We have seen some conflicting reports in recent days about whether the Rakuten Golden Eagles will post much-hyped right-hander Masahiro Tanaka this winter, but Jeff Passan of Yahoo! Sports brings word on why there could finally be some clarity on the situation this week:
The will-he-or-won’t-he question may find resolution in the next couple of days. Sources told Yahoo Sports that Yozo Tachibana, president of the Rakuten Golden Eagles, plans to arrive at the winter meetings here on Tuesday. His appearance may lend clarity to Rakuten’s plan of whether to accept a $20 million posting fee for the right-hander’s transfer to an MLB team this offseason or reject it and rob the pitching market of its jewel.
There was no limit on what MLB teams could bid under the old posting system with Nippon Professional Baseball, but the new system will reportedly cap bids at $20 million. Rakuten obviously isn’t happy about that change, as they stood to make considerably more under the old system, so word is that they could keep Tanaka in Japan. Passan brings up the possibility of Tanaka making an under-the-table teal with Rakuten in order to come to get their blessing to come to MLB, but that’s just speculation for now.
If Rakuten ultimately posts Tanaka, all teams who bid the $20 million max will be able to negotiate for his services. Passan polled executives today and found that they anticipate him potentially landing a six-year deal in the range of $100 million.
Once there’s some resolution on Tanaka’s future, we should finally see some movement with top-tier free agent starting pitchers like Ubaldo Jimenez, Matt Garza and Ervin Santana.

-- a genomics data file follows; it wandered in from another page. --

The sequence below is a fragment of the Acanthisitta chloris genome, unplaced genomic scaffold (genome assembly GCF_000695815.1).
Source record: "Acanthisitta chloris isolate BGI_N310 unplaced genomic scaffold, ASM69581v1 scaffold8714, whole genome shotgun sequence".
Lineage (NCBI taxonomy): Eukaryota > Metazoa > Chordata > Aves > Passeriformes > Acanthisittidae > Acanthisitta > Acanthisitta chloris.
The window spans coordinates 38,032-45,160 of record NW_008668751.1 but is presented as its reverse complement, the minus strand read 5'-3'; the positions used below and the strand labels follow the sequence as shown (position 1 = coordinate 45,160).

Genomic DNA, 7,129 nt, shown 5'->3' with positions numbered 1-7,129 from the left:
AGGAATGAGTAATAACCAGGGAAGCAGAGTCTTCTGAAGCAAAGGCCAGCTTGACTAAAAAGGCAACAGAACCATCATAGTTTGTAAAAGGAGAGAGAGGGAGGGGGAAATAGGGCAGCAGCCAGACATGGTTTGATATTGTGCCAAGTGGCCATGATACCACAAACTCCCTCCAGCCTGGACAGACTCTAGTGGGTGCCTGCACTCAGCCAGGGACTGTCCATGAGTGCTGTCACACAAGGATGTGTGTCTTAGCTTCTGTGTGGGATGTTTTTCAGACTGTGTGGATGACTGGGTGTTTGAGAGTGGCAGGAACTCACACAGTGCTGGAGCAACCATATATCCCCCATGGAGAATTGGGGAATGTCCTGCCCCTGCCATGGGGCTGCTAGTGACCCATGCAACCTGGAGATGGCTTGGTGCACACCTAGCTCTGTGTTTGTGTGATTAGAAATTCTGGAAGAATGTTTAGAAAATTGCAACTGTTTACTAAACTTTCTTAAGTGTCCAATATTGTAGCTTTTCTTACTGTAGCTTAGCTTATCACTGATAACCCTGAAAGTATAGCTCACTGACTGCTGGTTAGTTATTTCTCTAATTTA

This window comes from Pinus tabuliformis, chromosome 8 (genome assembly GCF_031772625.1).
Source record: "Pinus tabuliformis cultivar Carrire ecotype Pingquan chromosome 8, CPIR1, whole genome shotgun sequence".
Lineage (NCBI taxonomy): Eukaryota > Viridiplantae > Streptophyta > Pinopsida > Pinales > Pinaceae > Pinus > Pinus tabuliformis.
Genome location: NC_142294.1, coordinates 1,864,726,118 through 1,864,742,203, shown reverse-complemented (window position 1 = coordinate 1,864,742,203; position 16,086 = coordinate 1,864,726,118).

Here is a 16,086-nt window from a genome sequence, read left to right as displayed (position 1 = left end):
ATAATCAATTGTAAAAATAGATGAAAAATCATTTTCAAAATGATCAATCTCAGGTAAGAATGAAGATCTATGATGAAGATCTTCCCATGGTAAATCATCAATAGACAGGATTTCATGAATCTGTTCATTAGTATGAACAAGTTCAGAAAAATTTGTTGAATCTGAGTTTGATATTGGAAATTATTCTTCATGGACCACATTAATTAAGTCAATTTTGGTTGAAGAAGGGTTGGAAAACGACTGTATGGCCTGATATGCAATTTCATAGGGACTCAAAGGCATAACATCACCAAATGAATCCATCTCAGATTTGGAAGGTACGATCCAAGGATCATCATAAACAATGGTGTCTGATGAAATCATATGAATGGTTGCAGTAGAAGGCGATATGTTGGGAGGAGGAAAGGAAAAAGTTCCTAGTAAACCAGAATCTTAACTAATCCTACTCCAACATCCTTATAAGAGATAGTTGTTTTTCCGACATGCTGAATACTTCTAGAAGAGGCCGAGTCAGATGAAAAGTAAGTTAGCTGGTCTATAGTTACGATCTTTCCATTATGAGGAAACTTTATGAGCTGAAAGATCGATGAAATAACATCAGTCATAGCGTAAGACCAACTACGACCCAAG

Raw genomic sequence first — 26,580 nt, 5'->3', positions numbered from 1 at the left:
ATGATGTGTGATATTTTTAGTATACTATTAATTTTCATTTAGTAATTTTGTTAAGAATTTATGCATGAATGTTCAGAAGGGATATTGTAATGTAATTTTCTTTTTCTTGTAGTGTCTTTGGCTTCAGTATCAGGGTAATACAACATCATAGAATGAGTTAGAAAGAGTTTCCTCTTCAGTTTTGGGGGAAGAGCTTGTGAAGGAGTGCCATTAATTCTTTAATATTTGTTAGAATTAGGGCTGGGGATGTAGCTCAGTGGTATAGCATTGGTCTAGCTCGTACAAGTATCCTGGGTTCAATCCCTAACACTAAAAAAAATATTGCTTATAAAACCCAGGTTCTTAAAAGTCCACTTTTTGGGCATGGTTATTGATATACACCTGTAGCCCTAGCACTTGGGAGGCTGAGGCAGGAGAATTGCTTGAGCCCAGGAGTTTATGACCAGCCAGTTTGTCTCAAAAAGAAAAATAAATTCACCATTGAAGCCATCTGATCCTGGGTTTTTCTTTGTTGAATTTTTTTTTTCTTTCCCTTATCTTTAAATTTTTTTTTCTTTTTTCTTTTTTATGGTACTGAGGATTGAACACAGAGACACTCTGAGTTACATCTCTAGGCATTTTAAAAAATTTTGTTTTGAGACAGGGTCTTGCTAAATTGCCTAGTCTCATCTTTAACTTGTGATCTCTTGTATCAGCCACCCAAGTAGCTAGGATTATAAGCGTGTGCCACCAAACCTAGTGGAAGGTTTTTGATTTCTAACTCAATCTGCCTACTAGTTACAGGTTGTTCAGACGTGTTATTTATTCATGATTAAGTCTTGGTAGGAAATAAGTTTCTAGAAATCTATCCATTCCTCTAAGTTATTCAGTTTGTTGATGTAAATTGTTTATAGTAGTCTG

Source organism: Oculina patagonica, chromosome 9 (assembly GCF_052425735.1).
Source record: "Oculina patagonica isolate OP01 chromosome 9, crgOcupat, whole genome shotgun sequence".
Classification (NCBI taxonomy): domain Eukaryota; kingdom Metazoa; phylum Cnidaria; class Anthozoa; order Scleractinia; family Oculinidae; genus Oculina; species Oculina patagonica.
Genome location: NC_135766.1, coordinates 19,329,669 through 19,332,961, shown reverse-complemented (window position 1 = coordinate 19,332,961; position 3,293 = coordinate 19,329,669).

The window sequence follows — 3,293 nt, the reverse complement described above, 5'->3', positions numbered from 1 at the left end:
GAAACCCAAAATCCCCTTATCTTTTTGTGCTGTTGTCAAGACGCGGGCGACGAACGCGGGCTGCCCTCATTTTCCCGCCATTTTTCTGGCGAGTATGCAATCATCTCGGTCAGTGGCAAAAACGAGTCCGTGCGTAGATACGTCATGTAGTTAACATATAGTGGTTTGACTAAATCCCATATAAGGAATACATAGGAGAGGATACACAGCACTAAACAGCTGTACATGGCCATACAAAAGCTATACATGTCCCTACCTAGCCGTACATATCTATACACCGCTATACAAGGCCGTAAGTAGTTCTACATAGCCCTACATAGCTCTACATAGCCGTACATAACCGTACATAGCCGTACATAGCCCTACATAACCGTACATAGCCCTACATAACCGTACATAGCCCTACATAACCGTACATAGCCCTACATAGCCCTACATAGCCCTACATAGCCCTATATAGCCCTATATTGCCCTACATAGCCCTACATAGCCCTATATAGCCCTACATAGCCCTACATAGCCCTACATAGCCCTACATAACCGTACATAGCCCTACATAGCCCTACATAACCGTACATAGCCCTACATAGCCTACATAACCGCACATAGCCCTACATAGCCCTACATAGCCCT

Did you have a bad day? It’s OK. We all do sometimes. It’s just part of life. Even ballplayers have bad days. Even the good ones.
Odubel Herrera is a good one. He’s only 25, but he’s already got two seasons of above average hitting under his belt. Dude gets on base. He could be a regular for tons of teams, so there’s no shame at all in him having a bad day. And boy howdy did he have a bad day today. He went 0-for-5 with five strikeouts in the Phillies extra innings win against the Rockies.
“I feel that I am making good swings but I’m just missing the pitches,” Herrera said.
Well, that is how strikeouts work.
Four strikeouts in a game is known as a Golden Sombrero. Players don’t strike out five times in a game very often so they don’t have an agreed upon name, but I’ve seen it referred to as the “platinum sombrero,” which seems pretty solid for such a feat. Six is a titanium sombrero or a double platinum sombrero, though there are references to it as a “Horn,” for Sam Horn, who deserves something to be named in his honor. Horn is like Moe Greene — a great man, a man of vision and guts — yet there isn’t even a plaque, or a signpost or a statue of him!
But I digress.
The last time a Phillies player did it was when Pat Burrell K’d five times in September 2008. The Phillies won the World Series that year, of course, so maybe this is an omen. [looks at standings] Or maybe not.
Anyway, get a good night’s sleep tonight, Odubel. Shake it off. Tomorrow is another day.
NEW YORK (AP) Rachel Robinson will receive the Buck O’Neil Lifetime Achievement Award from baseball’s Hall of Fame on July 29, the day before this year’s induction ceremony.
She’s the wife of late Hall of Famer Jackie Robinson, who broke the major league color barrier in 1947. Rachel Robinson created the Jackie Robinson Foundation in 1973, a year after he husband’s death. Rachel Robinson, who turns 95 in July 19, headed the foundation’s board until 1996.
The O’Neil award was established in 2007 to honor individuals who broaden the game’s appeal and whose character is comparable to that of O’Neil. He played in the Negro Leagues, was a scout for major league baseball teams and helped establish the Negro Leagues Baseball Museum in Kansas City, Missouri.
The award was given to O’Neil in 2008, Roland Hemond in 2011 and Joe Garagiola in 2014.